• Anthony Mundine at an opening training session in the lead-up to his fight with Jeff Horn on November 30. (SBS)Source: SBS
Ahead of what he says will be his final fight, Anthony Mundine takes a jab at the anthem.
By
NITV Staff Writer

24 Oct 2018 - 1:38 PM  UPDATED 25 Oct 2018 - 12:22 PM

Anthony Mundine, the former world boxing champion who has defined his career as one of Australia’s most controversial and outspoken sports figures, is still fighting at 43.

He has again declared he won’t acknowledge Advance Australia Fair if it is played before his November 30 bout with Jeff Horn – an event which is expected to draw 30,000 spectators to Suncorp Stadium in Brisbane.

Mundine, who has previously said this fight would be his last, described the national anthem as a “theme song for the White Australia policy” and vowed to sit down in protest.

“We’re a multicultural country but you gotta recognise the First Nations,” he told SBS Sport.

“You gotta recognise Indigenous people.”

Mundine said if he could he would play 'Treaty', the protest song made famous by Yothu Yindi.

"If they play the anthem, I'm sitting down man. I can't stand for that, it's a white supremacy song," he said.

"The constant everyday injustice to Indigenous people has got to stop, we're getting raped and pillaged in different ways."

At a training session this week, Mundine put on a show for the TV cameras – hitting the pads and taking the opportunity to taunt his opponent.

“I feel sorry for Jeff, he’s the one that’s going to have to cop the hits,” he said.

“I’m going to cut him up, I’m going to cut him real good, just like a watermelon. Cut him up real good, then I’m gonna eat him. I’m gonna bust him up. I’m quicker, I’m bigger, I’m stronger.”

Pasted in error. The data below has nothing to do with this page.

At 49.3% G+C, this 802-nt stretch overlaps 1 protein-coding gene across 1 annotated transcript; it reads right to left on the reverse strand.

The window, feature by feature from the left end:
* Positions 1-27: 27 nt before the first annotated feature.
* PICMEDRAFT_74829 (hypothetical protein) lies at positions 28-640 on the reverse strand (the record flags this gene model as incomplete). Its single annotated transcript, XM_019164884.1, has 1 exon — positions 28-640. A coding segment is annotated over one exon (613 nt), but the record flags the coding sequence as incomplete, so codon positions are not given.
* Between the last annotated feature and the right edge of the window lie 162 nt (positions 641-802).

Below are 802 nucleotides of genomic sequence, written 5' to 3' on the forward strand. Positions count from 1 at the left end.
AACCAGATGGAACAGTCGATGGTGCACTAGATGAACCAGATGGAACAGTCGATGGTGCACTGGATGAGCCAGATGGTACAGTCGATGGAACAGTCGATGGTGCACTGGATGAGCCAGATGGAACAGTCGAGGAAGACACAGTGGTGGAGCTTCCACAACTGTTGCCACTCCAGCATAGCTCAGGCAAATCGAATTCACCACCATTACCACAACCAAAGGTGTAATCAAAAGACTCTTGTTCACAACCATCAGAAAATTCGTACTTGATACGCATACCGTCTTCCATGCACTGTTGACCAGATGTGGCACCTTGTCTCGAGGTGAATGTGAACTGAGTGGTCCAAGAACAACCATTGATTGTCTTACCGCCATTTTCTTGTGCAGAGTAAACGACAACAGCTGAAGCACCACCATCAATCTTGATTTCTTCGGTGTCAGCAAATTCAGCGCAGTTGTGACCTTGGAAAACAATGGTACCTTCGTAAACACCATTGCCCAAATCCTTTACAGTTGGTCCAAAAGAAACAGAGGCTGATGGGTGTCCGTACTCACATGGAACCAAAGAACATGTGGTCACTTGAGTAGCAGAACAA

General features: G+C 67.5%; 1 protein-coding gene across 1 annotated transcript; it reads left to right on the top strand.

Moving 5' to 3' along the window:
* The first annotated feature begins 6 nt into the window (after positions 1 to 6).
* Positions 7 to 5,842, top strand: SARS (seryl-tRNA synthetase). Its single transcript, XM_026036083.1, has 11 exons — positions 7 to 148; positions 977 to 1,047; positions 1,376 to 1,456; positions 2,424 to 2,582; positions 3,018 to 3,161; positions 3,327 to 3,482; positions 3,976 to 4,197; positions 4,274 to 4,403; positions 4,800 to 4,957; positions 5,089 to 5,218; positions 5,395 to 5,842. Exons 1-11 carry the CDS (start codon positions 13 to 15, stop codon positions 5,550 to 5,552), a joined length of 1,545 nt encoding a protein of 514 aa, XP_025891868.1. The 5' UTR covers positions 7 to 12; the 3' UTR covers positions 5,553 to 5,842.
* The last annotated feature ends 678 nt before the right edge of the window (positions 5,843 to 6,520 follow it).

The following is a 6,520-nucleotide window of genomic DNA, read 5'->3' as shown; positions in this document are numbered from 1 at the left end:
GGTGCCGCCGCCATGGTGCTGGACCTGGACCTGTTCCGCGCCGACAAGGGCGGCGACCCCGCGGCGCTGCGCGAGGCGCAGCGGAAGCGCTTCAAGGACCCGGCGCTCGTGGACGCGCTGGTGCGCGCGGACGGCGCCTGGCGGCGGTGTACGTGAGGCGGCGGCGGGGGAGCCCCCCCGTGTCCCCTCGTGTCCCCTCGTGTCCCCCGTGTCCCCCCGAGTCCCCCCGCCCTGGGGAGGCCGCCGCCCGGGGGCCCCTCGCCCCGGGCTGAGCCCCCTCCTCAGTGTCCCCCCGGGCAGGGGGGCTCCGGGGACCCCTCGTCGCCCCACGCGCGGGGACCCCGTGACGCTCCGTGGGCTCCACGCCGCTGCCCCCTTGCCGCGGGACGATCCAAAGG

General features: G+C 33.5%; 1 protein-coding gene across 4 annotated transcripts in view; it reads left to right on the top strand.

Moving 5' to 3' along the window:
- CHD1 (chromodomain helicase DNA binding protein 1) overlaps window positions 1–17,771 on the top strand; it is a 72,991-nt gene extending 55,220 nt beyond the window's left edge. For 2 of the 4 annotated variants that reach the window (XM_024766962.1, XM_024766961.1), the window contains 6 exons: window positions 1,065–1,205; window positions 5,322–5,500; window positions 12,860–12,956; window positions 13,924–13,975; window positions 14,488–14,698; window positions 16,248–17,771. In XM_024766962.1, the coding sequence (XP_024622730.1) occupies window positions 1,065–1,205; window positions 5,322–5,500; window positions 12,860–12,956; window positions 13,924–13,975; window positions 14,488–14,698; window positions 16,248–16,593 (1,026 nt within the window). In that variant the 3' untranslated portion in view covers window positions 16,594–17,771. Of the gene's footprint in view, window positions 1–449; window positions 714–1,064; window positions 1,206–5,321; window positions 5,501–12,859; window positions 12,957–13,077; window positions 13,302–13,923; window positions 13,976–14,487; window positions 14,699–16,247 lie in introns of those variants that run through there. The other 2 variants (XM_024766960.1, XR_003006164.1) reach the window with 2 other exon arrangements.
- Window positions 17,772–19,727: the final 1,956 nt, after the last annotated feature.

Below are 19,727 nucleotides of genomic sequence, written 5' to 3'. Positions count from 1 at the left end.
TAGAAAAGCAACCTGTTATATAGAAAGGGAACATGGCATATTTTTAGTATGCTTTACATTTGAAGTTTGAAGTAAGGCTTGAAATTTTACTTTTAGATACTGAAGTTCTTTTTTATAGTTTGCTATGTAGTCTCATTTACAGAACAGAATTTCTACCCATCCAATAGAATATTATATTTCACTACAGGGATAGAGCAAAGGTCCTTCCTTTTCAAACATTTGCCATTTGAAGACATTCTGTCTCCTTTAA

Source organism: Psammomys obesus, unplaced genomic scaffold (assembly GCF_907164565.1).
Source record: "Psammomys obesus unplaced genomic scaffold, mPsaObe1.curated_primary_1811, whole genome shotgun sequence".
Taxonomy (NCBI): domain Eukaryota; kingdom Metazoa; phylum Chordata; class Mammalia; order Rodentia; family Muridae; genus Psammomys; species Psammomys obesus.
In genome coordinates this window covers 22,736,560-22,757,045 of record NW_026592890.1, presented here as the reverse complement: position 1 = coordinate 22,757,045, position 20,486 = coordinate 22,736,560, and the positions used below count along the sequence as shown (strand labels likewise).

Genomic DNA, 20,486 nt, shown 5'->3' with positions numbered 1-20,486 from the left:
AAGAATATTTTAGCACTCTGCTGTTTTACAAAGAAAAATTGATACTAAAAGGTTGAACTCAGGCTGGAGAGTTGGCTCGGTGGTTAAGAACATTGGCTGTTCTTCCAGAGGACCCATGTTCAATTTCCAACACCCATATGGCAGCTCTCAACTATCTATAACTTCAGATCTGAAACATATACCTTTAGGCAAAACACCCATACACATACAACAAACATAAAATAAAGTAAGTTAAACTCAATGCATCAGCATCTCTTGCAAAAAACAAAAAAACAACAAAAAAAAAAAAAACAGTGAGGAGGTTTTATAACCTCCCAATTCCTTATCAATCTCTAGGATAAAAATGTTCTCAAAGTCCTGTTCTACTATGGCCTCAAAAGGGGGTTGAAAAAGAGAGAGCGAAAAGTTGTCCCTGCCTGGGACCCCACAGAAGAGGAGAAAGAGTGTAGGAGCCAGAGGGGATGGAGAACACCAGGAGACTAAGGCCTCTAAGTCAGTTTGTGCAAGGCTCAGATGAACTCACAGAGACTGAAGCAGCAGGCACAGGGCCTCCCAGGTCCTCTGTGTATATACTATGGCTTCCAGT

Mundine has previously said he would snub the anthem several times before – in a re-match with Daniel Geale in 2013 and at his fight with Danny Green in 2017.

In both instances, organisers diffused the issue by playing the anthem before the fighters entered the arena.

This may be the last time Mundine courts this kind of controversy in boxing. He believes that he could fight at a “world-class level” for another five years but no longer has the desire to continue competing with the possible exception of “massive fights”.

“I don’t drink, I don’t smoke, I don’t use drugs, I dedicate myself to my craft,” he said.

“All I do is train, man. All I do is live a clean life, you know, and try and do the right thing and stand up for the right causes.”

With a sporting career that includes playing in three ruby league grand finals, State of Origin and several major international boxing titles, Mundine said he was “undoubtedly” one of the country’s best athletes.

He also suggested that he has paved the way for Indigenous rugby league stars like Josh Addo-Carr, Lattrell Mitchell and James Roberts.

“What I’ve done in my career, ain’t no one’s done,” he said.

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Asked if he would consider a career in politics after sport, Mundine ducked and weaved but suggested he would use his profile to address community issues.

“I would love to use my platform to empower people and they don’t have to be blackfellas,” he said.

“If there is injustice, if there is something wrong, I’m gonna stand up against it."

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